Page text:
A Six-pack of Tina Turner

“We never ever do nothin’ nice and easy.”- Tina Turner

Wikipedia: “Tina Turner (born Anna Mae Bullock; November 26, 1939) is a singer and actress, originally from the United States and now a Swiss citizen. Turner rose to prominence as part of the Ike & Tina Turner Revue before launching a successful career as a solo performer.

One of the best-selling recording artists of all time, she has been referred to as The Queen of Rock ‘n’ Roll and has sold more than 100 million records worldwide. Turner is noted for her energetic stage presence, powerful vocals, and career longevity.” Indeed.

Anna Mae’s upbringing was rough to say the least. Her parents were “poor sharecroppers, who split up and left Turner and her sister to be raised by their grandmother. As a teen, Tina immersed herself in St. Louis’ R&B music scene.” She met Ike Turner (for better, then for worse) at Club Manhattan. Ike was leading a group called Kings of Rhythm who – as I mentioned in my post on Sam Phillips – are credited with maybe the first ones to do a rock and roll song with “Rocket 88.”

Apparently, other than in his singing, Tina was not initially attracted to Ike calling him ugly and skinny. But she got up and sang a B.B. King tune with the band and that made all the difference. That song was  “(Darling) You Know I Love You.)”

Now I tried hard to find the original version but couldn’t. After some sleuthing, I found out that there had been an album released for Tina’s autobiography called What’s Love Got to Do With It.” And the band just fucking scorches through it. The guitar is great and it has that great honky-tonk sax goin’ on.

The act scored their first R&B hit in 1960 with “A Fool in Love,” reaching No. 2. Ike and Tina didn’t become household names until 1971 with their cover of Creedence Clearwater Revival’s “Proud Mary,” which also earned the act a Grammy for Best R&B Vocal Performance by a Group. I may have posted this one before but come on! This is great. I saw the band in NYC around this time. I tell you if I tried to dance like this I’d be hurtin’ for certain:

Spotify link

Tina and Ike married in 1962. So let’s get this shitty part out of the way. Ike was a fine musician but otherwise a real abusive asshole. Tina said that she didn’t want to change her name or go on tour. Ike’s loving response was to hit her in the head with a wooden shoe stretcher. She said it was always a “black eye, a broken nose, a busted lip, a rib.” Ike remained abusive and unfaithful throughout their marriage. It got bad enough that Tina attempted suicide in 1968,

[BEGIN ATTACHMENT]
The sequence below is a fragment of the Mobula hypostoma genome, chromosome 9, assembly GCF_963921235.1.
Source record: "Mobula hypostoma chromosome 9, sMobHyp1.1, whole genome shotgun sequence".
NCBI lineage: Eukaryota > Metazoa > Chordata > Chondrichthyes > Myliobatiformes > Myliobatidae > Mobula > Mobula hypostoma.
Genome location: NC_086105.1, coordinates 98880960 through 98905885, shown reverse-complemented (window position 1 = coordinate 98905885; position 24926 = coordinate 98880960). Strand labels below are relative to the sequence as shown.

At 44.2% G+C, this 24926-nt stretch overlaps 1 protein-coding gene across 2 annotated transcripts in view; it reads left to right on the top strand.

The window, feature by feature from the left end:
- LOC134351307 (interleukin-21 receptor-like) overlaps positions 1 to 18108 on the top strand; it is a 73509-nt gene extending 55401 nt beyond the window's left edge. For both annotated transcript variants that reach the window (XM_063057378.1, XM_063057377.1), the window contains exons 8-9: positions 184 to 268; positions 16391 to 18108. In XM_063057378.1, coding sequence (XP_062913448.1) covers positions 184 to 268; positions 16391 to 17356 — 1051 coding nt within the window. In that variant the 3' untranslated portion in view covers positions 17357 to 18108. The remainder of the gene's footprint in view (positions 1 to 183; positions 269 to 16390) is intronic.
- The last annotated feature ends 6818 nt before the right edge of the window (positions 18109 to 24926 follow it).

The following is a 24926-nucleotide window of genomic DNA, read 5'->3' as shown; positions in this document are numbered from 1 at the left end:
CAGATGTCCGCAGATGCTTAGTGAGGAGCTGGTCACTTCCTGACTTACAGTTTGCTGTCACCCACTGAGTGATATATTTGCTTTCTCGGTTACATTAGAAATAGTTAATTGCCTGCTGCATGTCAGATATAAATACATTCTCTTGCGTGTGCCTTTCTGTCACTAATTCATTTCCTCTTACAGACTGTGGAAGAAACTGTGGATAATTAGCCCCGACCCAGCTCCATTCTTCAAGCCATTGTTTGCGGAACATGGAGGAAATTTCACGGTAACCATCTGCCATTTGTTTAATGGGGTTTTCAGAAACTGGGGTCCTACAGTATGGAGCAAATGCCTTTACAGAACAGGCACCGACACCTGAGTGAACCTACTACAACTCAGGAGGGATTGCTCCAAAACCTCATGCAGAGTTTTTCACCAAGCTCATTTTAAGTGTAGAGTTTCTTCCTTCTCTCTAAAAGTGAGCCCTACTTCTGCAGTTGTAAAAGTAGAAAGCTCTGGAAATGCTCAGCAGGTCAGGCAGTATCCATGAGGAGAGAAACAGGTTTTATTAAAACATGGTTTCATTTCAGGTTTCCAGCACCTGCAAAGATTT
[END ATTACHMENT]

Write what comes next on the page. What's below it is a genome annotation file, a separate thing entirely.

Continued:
Tina put up with this shit as long as she could and eventually dumped Ike in July of 1976. She “fled with only 36 cents and a Mobil credit card in her pocket. On July 27, she filed for divorce on the grounds of irreconcilable differences.” (Tina is a Buddhist and credits that to some extent for her resilience.)

Wikipedia: “In her mid-40s, Tina staged a pop music comeback with her 1984 Private Dancer album and a host of singles that included the title track, a remake of Al Green’s “Let’s Stay Together,” “Better Be Good to Me,” and “What’s Love Got to Do With It.” The Grammy-winning “What’s Love Got to Do With It” reached No. 1 in the U.S. and is seen by many as Tina’s trademark song.

The studio albums Break Every Rule and Foreign Affair followed, as well as a starring role in Mad Max: Beyond Thunderdome that featured the anthemic “We Don’t Need Another Hero.” She also penned a 1986 memoir, I, Tina, with journalist Kurt Loder that was turned into the 1993 film What’s Love Got to Do With It, starring Angela Bassett and Laurence Fishburne. (Tina has said that she’s never watched the film in its entirety.)”

From Dancer, this is “Better Be Good To Me.”

Oh, you better be good to me!
That’s how it’s got to be now
Cause I don’t have no use for what you loosely call the truth
And you better be good to me
Yeah, you better be good, good
C’mon, c’mon, be good to me

Spotify link

The rockers, of course, fell in love with Tina and how could they not? Mark Knopfler gave the song “Private Dancer” for her. He originally wrote it for Dire Straits and felt it was inappropriate for a guy to sing. Jeff Beck plays guitar on it and, for whatever reason, Knopfer hated his solo calling it the “world’s second ugliest guitar solo.” (Go listen to it sometime. It’s a fine solo. Jealous.)

Mick sang with her. She even played the Acid Queen in the often incomprehensible film of the Who’s Tommy. And from Tina Live in Europe, here she is with Mr. God himself, the one and only Eric Clapton doing “Tearing Us Apart.” Love this.

Spotify link

Back in the ’60s, Wilson Pickett had a hit with a song called “Land of a Thousand Dances.” Let’s hear Tina doin’ the “na-na na na-na na na” thing. (I prefer Tina’s upbeat rock and soul stuff. I like her other songs too but too much of her 80’s stuff suffers from that cheesy overproduction that was so rampant in that period.) Watch the crowd go nuts here:

Spotify link

Reluctant as I am to give Ike any more air time, I’d be totally remiss if I didn’t do “River Deep Mountain High,” the big Phil Spector production that bombed in the US. (Reluctant to give that guy any space either.) Great big tune. Released in 1966, this one had members of LA’s legendary Wrecking Crew playing on it: Leon Russell, Glen Campbell, Barney Kessel, Carol Kaye. Of the song, a discerning listener named George Harrison said it was, “a perfect record from start to finish. You couldn’t improve on it.”

Spotify link

Ike served time in prison for drug possession, released his own autobiography and died from a cocaine overdoes in 2007.

Tina had been in a long-term relationship with German music producer Erwin Bach and married him in 2013. They moved to Zurich, Switzerland where Tina has since gotten citizenship. She’s faced a number of health problems and at 80, we’re not likely to see her on the stage again any time soon.

Tina Turner has won 12 Grammy Awards; those awards include eight competitive awards, three Grammy Hall of Fame awards, and a Grammy Lifetime Achievement Award. Rolling Stone ranked Turner 63rd on its list of the 100 greatest artists of all time and 17th on its list of the 100 greatest singers of all time. Turner has her own stars on the Hollywood Walk of Fame and on the St. Louis Walk of Fame. She was inducted into the Rock and Roll Hall of Fame with Ike Turner in 1991 and is a 2005 recipient of the Kennedy Center Honors. There’s even a musical about her.